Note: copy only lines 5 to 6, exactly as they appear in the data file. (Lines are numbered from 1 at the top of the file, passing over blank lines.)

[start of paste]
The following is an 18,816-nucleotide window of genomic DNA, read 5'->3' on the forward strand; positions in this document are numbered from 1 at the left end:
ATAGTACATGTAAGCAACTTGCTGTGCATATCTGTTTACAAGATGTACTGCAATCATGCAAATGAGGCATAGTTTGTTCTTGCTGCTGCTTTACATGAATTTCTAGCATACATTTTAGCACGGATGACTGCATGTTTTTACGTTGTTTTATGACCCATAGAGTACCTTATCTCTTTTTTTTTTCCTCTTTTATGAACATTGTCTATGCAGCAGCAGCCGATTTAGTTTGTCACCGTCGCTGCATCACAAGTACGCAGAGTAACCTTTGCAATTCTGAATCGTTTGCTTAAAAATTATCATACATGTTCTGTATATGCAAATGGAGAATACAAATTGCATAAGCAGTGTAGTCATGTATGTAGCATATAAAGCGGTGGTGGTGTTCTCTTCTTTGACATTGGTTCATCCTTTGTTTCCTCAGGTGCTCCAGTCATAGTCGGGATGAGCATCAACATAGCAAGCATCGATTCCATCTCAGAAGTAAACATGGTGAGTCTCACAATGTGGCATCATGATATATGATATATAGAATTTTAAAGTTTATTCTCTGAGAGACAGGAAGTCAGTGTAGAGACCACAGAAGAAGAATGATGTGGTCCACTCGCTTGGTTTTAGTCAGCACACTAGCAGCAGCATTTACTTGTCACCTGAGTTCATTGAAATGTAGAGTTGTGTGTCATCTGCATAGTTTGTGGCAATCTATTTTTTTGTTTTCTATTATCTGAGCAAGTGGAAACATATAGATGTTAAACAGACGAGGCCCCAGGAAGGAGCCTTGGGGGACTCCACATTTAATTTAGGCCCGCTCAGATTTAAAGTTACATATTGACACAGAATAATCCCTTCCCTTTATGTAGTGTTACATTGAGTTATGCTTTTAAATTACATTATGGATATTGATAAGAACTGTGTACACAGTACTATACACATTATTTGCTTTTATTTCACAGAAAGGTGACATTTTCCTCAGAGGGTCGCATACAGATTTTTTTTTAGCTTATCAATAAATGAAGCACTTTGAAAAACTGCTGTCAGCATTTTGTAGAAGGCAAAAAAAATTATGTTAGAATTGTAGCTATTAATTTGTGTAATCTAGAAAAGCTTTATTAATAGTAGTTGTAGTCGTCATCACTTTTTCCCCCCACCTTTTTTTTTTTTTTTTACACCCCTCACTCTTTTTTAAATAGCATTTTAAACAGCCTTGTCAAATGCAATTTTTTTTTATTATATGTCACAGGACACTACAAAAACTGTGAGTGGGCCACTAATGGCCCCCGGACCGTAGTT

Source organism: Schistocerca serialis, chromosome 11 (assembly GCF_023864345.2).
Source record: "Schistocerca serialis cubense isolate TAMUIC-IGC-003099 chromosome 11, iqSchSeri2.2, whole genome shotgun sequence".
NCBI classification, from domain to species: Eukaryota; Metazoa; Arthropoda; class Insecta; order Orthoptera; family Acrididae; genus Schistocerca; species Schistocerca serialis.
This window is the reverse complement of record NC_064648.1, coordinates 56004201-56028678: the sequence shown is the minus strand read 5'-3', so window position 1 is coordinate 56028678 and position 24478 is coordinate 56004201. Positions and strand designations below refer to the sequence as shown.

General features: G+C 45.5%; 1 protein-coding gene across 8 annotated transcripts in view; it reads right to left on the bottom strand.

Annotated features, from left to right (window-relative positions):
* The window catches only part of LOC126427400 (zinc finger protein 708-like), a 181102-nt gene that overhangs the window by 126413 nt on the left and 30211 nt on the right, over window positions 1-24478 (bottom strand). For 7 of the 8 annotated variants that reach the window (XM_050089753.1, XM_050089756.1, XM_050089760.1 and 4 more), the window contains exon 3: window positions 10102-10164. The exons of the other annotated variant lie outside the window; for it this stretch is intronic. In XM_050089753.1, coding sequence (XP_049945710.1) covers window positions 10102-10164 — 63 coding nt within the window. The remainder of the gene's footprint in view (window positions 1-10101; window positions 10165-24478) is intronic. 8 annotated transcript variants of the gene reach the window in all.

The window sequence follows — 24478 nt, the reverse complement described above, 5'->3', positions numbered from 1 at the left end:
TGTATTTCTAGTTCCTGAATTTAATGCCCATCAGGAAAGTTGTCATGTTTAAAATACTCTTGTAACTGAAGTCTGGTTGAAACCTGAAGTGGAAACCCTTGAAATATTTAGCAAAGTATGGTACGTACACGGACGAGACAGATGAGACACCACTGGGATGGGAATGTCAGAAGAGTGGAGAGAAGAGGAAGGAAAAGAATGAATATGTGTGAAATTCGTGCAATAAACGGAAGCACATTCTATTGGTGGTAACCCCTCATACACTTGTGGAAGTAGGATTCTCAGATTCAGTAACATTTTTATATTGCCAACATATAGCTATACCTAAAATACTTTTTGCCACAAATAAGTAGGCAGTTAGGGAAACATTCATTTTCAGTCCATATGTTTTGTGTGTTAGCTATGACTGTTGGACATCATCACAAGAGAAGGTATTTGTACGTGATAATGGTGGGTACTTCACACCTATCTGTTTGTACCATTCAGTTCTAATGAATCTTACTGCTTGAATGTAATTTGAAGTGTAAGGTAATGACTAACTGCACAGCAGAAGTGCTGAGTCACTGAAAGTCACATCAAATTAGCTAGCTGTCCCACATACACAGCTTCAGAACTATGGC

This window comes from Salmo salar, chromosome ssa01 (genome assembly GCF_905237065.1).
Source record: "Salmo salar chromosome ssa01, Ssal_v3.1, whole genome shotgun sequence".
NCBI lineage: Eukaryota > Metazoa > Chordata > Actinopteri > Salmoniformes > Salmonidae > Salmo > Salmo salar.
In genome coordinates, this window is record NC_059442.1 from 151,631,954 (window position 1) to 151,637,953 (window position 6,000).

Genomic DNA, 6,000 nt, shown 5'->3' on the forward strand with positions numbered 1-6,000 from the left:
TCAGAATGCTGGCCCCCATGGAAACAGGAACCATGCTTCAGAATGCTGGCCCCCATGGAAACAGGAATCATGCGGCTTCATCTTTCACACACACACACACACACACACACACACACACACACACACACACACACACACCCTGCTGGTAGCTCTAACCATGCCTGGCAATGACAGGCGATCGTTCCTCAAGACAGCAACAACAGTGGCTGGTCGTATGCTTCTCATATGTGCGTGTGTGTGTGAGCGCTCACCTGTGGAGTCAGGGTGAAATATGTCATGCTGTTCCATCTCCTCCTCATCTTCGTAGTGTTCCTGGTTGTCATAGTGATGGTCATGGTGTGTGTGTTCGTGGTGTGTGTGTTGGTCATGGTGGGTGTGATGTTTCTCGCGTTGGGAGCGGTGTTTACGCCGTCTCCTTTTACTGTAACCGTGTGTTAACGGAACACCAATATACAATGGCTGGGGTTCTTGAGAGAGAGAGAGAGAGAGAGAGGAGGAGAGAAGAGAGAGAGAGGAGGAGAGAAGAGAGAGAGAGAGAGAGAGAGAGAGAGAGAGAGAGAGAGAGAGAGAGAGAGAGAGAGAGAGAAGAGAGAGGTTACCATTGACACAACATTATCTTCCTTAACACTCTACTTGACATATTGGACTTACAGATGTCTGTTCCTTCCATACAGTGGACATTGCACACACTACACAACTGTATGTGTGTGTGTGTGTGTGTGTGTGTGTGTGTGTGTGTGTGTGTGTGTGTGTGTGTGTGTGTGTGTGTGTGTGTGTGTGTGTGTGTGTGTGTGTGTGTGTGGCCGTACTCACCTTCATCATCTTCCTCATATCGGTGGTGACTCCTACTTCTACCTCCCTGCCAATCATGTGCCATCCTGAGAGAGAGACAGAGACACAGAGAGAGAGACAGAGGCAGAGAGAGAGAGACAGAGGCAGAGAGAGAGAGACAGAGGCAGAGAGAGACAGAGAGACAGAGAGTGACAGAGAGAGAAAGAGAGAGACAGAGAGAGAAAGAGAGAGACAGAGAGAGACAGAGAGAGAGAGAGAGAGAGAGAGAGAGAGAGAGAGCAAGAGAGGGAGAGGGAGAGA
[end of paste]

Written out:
NCBI classification, from domain to species: Eukaryota; Metazoa; Arthropoda; class Insecta; order Orthoptera; family Acrididae; genus Schistocerca; species Schistocerca serialis.
This window is the reverse complement of record NC_064648.1, coordinates 56004201-56028678: the sequence shown is the minus strand read 5'-3', so window position 1 is coordinate 56028678 and position 24478 is coordinate 56004201. Positions and strand designations below refer to the sequence as shown.